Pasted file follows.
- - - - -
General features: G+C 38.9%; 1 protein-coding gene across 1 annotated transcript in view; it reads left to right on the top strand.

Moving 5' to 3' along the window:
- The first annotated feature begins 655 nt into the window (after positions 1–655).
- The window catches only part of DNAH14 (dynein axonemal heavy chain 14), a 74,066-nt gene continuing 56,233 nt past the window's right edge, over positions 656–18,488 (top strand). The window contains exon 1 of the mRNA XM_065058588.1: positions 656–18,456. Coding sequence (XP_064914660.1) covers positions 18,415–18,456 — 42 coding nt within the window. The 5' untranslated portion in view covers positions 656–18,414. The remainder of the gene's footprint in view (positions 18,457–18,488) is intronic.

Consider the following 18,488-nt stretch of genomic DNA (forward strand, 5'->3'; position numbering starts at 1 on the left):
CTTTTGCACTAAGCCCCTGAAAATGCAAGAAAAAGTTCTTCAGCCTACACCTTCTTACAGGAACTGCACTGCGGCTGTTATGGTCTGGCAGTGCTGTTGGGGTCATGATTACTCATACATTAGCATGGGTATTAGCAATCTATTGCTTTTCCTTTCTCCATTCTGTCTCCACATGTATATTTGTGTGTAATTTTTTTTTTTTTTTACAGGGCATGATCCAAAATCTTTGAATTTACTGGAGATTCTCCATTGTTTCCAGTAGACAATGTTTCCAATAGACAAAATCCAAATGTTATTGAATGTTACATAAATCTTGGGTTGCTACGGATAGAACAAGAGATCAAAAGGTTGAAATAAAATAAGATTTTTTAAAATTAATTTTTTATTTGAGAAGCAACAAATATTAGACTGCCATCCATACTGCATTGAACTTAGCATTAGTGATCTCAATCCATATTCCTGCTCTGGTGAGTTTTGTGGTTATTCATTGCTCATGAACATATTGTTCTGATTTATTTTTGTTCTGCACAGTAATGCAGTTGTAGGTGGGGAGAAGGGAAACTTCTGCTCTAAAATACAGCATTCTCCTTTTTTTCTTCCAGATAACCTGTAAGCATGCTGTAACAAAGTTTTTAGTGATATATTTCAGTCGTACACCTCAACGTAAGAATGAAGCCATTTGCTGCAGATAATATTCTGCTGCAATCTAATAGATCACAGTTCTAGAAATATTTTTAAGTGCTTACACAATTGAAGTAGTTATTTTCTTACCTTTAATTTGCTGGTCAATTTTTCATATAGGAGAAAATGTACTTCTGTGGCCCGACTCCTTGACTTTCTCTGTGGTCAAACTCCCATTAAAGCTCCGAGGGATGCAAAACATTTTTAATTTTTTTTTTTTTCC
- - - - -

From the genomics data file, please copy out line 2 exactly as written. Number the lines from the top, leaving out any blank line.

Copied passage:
Moving 5' to 3' along the window: